You’re a girl in a world where your voice gets cut before people get to listen.
Mother and Father tell you to hush, child,
Let the adults do the talking.
So you grow up in that world, voice shriveling up to nothing.
Who am I? you often ask yourself as your sea-green tail becomes stronger
And as your hair, dusted with sunlight, grows to the smooth planes of your stomach.
You’ve always liked swimming to the human side of your ocean waters,
To where the people with mer torsos and without mer tails frolic.
It’s curious how willing they are to shout and scream and laugh,
Showing off their voices to anyone who could listen.
It makes you wonder what your own voice sounds like.
You haven’t heard it in so long.
Then you are ten years old when you meet a prince—
He is your age and he’s curious about you and your tail.
Can you speak? he asks, and you brighten when your dialects are the same.
(Or perhaps you’ve picked up something from those times spent on sandy, populated shores.)
But you shake your head, and he takes your hands and he makes words with them.
He gives you a name—a human name that sounds lyrical and not harsh like your mer name.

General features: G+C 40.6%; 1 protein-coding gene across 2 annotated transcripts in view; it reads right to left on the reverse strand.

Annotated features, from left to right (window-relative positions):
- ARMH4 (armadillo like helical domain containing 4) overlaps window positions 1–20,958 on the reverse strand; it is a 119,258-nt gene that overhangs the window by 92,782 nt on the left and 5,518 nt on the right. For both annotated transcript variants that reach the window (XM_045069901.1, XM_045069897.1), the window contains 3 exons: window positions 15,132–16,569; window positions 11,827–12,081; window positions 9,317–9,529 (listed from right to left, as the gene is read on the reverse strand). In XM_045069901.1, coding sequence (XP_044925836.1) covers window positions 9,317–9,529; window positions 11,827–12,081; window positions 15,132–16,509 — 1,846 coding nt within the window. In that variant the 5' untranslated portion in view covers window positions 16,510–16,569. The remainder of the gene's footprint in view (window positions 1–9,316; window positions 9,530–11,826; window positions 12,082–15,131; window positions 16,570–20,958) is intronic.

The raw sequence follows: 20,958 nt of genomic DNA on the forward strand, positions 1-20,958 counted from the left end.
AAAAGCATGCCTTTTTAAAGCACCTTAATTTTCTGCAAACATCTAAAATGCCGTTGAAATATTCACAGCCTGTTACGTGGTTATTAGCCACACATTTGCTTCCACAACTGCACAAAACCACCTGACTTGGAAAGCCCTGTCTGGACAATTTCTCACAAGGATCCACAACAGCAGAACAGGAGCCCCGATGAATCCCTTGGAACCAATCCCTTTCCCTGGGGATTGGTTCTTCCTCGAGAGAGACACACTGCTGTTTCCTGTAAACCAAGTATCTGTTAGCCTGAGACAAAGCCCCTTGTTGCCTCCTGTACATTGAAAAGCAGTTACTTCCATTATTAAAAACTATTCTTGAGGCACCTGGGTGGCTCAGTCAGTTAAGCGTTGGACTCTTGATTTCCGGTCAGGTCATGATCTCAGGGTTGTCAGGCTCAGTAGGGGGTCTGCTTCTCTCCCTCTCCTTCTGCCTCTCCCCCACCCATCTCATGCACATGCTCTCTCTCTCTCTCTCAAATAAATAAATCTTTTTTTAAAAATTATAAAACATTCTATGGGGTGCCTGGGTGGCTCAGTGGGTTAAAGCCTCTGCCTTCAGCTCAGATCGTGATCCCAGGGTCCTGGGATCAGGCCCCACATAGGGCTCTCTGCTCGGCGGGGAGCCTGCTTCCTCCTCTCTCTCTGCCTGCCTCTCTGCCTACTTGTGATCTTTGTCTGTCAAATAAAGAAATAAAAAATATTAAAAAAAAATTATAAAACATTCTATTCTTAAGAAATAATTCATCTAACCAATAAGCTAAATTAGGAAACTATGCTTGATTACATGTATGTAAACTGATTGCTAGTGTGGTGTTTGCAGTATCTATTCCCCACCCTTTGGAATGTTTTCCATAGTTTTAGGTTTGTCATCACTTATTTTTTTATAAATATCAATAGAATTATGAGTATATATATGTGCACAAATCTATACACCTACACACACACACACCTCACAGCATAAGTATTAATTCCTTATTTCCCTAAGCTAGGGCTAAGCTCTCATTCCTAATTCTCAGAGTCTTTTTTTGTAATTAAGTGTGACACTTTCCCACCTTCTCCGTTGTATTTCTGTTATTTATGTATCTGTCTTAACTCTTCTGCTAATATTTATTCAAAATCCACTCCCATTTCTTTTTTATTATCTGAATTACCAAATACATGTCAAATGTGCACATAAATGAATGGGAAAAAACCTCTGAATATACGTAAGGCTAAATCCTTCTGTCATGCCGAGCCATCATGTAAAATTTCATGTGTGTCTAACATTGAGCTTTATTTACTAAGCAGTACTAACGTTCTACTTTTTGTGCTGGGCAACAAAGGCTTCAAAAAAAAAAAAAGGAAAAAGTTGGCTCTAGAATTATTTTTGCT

You fall in love with your prince as you grow
But when you are both fifteen he suddenly has to leave.
And your voice is cut again when there is no one to understand the words that come from every flick of your wrist and curve of your fingers.
Then when you are eighteen years old, there is a storm and a boat and a prince.
The prince you you fell in love with, are in love with,
The one who taught you to speak without ever using your voice,
Falls into your realm and you meet him halfway.
As you lie together under the moonlight, a song of made of stars pours from your throat,
And you finally understand why Mother and Father forbade you from speaking.
Because your voice becomes life, and your voice heals every cut and laceration on the boy you love.
And you smile because your voice is beautiful and it does beautiful things.